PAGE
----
Why People Are Struggling to Buy From You

Why should a potential customer buy from you? What distinguishes you from the competition? Here we look at three areas that can help define your business’s value proposition.

As the lockdown begins to ease in the UK and we head towards (another) sense of normality, many brands are still struggling to stand out to potential new customers – why?

The conundrum

Over the years I have met numerous companies that ‘believe’ that they are truly unique, and to prove it they plaster it all over their website.

They use certain platitudes and adjectives that we’ve all seen or even used ourselves. They include things like:

  • Experienced team
  • Trustworthy
  • Leader in our field
  • Customer focussed
  • Joining the dots

And the list goes on. One of my favourites at the moment is, “Award winning” 😊

How customers see you

The reality is that many of your potential customers want information that is genuine. They want to see the face or faces that are behind the brand. They don’t want the general ‘fluff’ they see everywhere else. 

The best approach is to get the basics right first.

Trust

Sometimes trust is eroded when there is a lack of consistency and when a company is trying to be something they’re not. Trust also fades if it seems that a company is trying too hard. Sometimes people may feel they are being deceived. 

To build trust, get the basics right.

In the 2020 Consumer Culture Report – 71% of consumers prefer buying from brands that align to their values.

So here are a few areas to help get your potential customers buying from you…again and again.

Is your service or product offering clear?

In many cases, customers are put off by confused offerings. If you are in a competitive market or commoditised space, the need to stand out is important.

In many cases, brands list their features. Be clear about what problem your service or product is solving and not just what your service does. 

A good way to try and do this is by compiling a FAB list. FAB stands for Feature, Advantages and Benefits. 

For each of your products and services list at least one FAB. An example could be a life assurance policy for a mortgage:

F – It is a life assurance policy indexed against your mortgage

A – It protects you and your family for the length of the mortgage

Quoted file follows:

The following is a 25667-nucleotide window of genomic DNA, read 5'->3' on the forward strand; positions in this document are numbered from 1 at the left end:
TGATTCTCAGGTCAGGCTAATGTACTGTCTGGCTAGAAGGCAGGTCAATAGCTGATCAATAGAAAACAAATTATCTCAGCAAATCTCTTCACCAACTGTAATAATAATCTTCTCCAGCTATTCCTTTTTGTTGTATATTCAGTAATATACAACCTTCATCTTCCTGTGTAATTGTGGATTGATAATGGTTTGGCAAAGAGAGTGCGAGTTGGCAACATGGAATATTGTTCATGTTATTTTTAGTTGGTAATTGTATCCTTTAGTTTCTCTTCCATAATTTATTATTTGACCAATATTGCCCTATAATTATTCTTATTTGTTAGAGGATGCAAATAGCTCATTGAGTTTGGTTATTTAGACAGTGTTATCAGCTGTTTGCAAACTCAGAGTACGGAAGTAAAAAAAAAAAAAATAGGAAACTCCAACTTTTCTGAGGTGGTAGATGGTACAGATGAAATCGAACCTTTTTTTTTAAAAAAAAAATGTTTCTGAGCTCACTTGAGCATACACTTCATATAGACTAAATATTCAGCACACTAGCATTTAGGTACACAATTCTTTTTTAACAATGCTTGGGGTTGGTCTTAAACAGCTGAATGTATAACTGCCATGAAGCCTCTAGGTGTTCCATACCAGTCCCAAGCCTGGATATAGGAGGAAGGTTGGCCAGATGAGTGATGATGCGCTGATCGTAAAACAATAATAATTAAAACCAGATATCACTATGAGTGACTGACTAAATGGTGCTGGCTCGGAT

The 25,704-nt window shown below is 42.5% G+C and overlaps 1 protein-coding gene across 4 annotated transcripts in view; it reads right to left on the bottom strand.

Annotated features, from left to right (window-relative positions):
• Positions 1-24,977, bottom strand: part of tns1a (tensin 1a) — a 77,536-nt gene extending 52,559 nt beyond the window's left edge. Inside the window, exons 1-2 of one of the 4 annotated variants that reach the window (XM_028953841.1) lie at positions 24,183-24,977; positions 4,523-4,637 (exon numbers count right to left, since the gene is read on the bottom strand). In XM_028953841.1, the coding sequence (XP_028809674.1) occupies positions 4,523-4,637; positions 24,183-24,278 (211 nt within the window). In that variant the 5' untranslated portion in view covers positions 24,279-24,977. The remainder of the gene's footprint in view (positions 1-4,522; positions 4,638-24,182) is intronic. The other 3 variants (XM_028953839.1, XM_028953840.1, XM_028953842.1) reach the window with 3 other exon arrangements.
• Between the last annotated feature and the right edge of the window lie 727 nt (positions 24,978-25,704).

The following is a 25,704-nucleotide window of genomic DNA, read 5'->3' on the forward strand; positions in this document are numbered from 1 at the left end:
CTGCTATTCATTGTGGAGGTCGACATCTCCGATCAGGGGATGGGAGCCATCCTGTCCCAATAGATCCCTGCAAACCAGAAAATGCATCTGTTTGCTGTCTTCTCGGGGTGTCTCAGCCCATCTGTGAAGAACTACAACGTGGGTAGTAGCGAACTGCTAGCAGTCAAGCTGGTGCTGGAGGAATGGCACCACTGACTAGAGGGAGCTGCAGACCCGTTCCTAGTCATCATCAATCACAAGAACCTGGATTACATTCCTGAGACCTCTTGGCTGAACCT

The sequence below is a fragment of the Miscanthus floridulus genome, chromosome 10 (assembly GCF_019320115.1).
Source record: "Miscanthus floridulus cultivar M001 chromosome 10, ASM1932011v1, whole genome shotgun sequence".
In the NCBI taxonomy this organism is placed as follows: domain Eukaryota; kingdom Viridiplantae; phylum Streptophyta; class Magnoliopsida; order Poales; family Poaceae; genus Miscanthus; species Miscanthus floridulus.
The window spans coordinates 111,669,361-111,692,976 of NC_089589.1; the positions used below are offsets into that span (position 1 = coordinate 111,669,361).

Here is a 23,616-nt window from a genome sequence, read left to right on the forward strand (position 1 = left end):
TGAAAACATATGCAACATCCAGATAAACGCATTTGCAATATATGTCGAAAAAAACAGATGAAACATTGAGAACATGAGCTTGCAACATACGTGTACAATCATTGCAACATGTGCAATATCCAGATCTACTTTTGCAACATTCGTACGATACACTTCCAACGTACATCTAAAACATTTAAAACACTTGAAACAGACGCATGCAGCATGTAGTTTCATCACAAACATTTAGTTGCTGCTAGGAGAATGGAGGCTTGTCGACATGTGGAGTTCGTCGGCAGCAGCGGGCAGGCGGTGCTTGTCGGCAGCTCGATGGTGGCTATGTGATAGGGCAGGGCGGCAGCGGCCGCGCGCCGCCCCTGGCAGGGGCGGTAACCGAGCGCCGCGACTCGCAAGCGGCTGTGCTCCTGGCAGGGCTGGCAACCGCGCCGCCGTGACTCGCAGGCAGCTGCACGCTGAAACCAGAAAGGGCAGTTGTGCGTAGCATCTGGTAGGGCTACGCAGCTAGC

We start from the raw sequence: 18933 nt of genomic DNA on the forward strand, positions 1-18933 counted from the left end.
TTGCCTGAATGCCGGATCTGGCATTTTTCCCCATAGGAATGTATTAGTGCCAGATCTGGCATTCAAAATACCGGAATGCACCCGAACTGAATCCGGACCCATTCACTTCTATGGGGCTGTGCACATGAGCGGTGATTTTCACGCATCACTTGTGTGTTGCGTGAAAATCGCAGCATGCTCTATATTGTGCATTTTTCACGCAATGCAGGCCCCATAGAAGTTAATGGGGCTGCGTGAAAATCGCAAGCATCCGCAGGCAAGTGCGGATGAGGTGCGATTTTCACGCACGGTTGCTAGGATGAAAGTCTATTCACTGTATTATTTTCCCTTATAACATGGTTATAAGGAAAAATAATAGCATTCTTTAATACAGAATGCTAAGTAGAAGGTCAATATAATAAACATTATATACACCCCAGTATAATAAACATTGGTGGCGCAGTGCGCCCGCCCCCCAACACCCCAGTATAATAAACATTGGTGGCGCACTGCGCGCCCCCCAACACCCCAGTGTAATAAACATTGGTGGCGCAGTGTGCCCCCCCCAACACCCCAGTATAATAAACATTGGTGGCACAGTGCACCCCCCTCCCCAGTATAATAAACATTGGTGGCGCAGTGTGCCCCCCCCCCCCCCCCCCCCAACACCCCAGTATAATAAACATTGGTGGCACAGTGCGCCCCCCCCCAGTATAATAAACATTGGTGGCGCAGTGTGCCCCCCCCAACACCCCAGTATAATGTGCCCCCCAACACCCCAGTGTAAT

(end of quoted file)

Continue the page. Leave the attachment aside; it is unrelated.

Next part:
B – If you die, money is paid to your family so they are not left without a house.

This helps the user understand the benefit to them.

Stop using tech speak and jargon

Many brands use technical language assuming (wrongly) that their prospective customers will understand what they are saying. 

This is normally done by companies to try and show prowess against their competitors. In reality it is confusing and in some cases, misleading. 

It also puts buyers off. Remember KISS. 

K – Keep

I – it

S – Simple

S – Stupid 

In other words, keep it simple or you will look stupid. 

Are your contact details aligned?

As brands expand, they may add services and products that have a different URL or website. 

In some instances this may be necessary to differentiate the service from the main brand but be wary as it can cause confusion.  This can also lead to your website and other mentions of your brand being inconsistent, which in turn could result in Google potentially penalising you when ranking you on search results.

In a world where people are continually looking for products and services at home, at work and on the move, NAP (name, address, phone) consistency is considered to be a local ranking factor and is therefore key for SEO

Next steps

These are just a few examples of the many ways we work with our clients to help define their proposition to help them win new business.

Before you begin, it is important that you define your whole business proposition. 

We work to understand your business, diagnose the challenges and look at the possible opportunities. 

This helps in creating the right message for the right business at the right time. 

Learn more about our service 👉 here 👈

Reggie James
Having built and sold various technology businesses over the years, Reggie heads the consultancy and commercial side of the business. Approachable and pragmatic, Reggie previously ran the first dot-com to list on the Singapore Stock Exchange as well as developing business strategies for brands whilst at AltaVista and Yahoo! before launching Digital Clarity. As a passive investor, he is also involved in the US public OTC markets.